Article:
The benefit lies in the fact that you are operating lawfully in terms of the South African legislation. Consumer confidence studies have shown that consumers would, in 90% of cases, much rather do business with companies that are transparent who complies with legislation, than any other business.
What is personal information?
The definition of Personal Information in terms of the legislation makes it difficult, if not impossible, to exclude ANY information as not being personal.
What are the consequences should I decide to not comply with the legislation?
The Act is clear in this regard and administrative fines can reach up to R 10 million and / or imprisonment for up to 10 years.
2 NOVEMBER 2015
New car licence rules for SA: This might irk you…
SA drivers are now required to provide a proof of residence when applying to renew their vehicle licence.
The new rule came into effect on Monday (November 2 2015) by the National Department of Transport as part of Regulation 32A of the National Road Traffic Regulations.
Drivers, whose vehicle licences are up for renewal in November, should take note that the issuing of a vehicle licence disc could be denied if these new requirements are not met.
The department said the new requirements entail the provision of proof of a person’s particulars (full names and identity document) and the residential and postal address for verification when:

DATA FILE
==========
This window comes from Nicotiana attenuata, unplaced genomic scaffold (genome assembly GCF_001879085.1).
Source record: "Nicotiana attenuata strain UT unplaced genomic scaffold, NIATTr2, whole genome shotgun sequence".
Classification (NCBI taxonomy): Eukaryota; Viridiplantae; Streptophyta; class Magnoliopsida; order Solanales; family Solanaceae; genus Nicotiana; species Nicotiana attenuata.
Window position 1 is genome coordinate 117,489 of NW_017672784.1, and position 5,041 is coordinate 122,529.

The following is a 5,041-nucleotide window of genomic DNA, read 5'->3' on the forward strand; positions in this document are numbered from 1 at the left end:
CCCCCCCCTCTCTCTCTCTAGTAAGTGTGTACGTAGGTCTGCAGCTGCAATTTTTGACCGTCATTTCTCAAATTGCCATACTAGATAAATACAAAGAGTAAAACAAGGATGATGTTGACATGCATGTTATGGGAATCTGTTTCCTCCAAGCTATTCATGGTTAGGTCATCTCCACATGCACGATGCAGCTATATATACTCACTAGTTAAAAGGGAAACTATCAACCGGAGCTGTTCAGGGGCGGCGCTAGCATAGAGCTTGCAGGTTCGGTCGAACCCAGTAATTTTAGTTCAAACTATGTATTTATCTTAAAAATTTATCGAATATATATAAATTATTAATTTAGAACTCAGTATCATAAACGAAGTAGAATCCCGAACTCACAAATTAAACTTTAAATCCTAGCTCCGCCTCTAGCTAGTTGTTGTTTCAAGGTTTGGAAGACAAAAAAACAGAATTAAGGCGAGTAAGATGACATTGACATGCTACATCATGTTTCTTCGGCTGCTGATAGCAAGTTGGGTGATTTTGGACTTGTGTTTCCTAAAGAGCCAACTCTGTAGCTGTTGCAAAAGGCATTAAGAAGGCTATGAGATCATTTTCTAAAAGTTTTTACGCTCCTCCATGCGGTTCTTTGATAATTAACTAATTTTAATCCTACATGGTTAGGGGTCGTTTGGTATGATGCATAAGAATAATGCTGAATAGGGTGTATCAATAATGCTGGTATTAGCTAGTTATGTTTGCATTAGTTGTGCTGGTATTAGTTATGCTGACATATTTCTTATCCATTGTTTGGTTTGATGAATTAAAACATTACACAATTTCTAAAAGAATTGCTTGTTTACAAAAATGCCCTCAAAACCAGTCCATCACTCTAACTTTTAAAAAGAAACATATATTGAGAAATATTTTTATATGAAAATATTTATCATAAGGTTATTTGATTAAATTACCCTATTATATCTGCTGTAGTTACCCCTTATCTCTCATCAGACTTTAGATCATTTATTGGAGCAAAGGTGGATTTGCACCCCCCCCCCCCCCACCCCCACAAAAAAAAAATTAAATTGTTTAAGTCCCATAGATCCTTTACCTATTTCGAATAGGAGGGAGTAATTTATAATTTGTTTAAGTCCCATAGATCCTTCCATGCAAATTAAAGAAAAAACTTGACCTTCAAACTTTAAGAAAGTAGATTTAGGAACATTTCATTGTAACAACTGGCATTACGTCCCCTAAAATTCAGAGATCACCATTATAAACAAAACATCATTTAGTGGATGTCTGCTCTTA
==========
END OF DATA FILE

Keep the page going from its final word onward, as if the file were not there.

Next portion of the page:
• There is a change of the person’s particulars or change of address
• When an application is made for a national traffic information system (NaTIS) service at the City’s Motor Vehicle Registration offices or at a driving licence testing centre.
• These include, amongst others, applying for a driving licence, applying for the renewal of a driving licence, applying for a learner’s licence, applying for vehicle licence disc, renewing a vehicle licence disc, and registering a vehicle.
Proof of address can include a utility bill issued by the municipality, a telephone account and retail store account (provided that it is not older than three months).